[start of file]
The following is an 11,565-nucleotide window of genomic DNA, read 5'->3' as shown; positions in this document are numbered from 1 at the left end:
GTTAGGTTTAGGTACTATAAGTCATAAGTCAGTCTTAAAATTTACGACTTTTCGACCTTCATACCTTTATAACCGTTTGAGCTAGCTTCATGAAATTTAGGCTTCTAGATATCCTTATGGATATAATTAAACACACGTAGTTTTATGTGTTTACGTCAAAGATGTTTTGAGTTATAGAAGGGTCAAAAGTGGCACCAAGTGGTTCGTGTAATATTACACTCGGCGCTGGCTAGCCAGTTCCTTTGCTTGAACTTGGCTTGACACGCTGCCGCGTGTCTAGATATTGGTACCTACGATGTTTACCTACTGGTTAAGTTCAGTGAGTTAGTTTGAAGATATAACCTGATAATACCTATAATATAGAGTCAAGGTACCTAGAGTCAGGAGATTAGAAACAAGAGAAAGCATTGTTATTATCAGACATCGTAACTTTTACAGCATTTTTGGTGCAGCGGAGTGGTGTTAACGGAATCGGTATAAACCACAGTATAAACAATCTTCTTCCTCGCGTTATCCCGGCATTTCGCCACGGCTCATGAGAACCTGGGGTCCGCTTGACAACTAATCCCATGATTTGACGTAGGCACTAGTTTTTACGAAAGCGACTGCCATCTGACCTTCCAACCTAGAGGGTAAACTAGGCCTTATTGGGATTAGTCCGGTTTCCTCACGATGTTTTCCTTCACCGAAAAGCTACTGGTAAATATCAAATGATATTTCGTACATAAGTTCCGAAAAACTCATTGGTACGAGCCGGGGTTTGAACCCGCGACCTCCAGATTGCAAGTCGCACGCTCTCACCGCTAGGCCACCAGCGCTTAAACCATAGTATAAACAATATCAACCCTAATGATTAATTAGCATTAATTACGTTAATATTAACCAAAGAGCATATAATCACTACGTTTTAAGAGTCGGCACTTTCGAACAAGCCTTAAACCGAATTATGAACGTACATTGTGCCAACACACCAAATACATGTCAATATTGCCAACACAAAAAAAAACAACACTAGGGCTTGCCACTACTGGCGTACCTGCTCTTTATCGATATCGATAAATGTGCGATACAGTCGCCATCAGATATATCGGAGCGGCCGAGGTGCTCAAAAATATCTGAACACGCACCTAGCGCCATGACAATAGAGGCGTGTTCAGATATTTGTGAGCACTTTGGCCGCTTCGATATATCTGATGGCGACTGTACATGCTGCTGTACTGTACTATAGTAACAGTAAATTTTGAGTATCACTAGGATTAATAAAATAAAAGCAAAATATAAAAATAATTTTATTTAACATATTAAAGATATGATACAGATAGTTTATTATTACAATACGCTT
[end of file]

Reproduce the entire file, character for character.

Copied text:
The following is an 11,565-nucleotide window of genomic DNA, read 5'->3' as shown; positions in this document are numbered from 1 at the left end:
GTTAGGTTTAGGTACTATAAGTCATAAGTCAGTCTTAAAATTTACGACTTTTCGACCTTCATACCTTTATAACCGTTTGAGCTAGCTTCATGAAATTTAGGCTTCTAGATATCCTTATGGATATAATTAAACACACGTAGTTTTATGTGTTTACGTCAAAGATGTTTTGAGTTATAGAAGGGTCAAAAGTGGCACCAAGTGGTTCGTGTAATATTACACTCGGCGCTGGCTAGCCAGTTCCTTTGCTTGAACTTGGCTTGACACGCTGCCGCGTGTCTAGATATTGGTACCTACGATGTTTACCTACTGGTTAAGTTCAGTGAGTTAGTTTGAAGATATAACCTGATAATACCTATAATATAGAGTCAAGGTACCTAGAGTCAGGAGATTAGAAACAAGAGAAAGCATTGTTATTATCAGACATCGTAACTTTTACAGCATTTTTGGTGCAGCGGAGTGGTGTTAACGGAATCGGTATAAACCACAGTATAAACAATCTTCTTCCTCGCGTTATCCCGGCATTTCGCCACGGCTCATGAGAACCTGGGGTCCGCTTGACAACTAATCCCATGATTTGACGTAGGCACTAGTTTTTACGAAAGCGACTGCCATCTGACCTTCCAACCTAGAGGGTAAACTAGGCCTTATTGGGATTAGTCCGGTTTCCTCACGATGTTTTCCTTCACCGAAAAGCTACTGGTAAATATCAAATGATATTTCGTACATAAGTTCCGAAAAACTCATTGGTACGAGCCGGGGTTTGAACCCGCGACCTCCAGATTGCAAGTCGCACGCTCTCACCGCTAGGCCACCAGCGCTTAAACCATAGTATAAACAATATCAACCCTAATGATTAATTAGCATTAATTACGTTAATATTAACCAAAGAGCATATAATCACTACGTTTTAAGAGTCGGCACTTTCGAACAAGCCTTAAACCGAATTATGAACGTACATTGTGCCAACACACCAAATACATGTCAATATTGCCAACACAAAAAAAAACAACACTAGGGCTTGCCACTACTGGCGTACCTGCTCTTTATCGATATCGATAAATGTGCGATACAGTCGCCATCAGATATATCGGAGCGGCCGAGGTGCTCAAAAATATCTGAACACGCACCTAGCGCCATGACAATAGAGGCGTGTTCAGATATTTGTGAGCACTTTGGCCGCTTCGATATATCTGATGGCGACTGTACATGCTGCTGTACTGTACTATAGTAACAGTAAATTTTGAGTATCACTAGGATTAATAAAATAAAAGCAAAATATAAAAATAATTTTATTTAACATATTAAAGATATGATACAGATAGTTTATTATTACAATACGCTT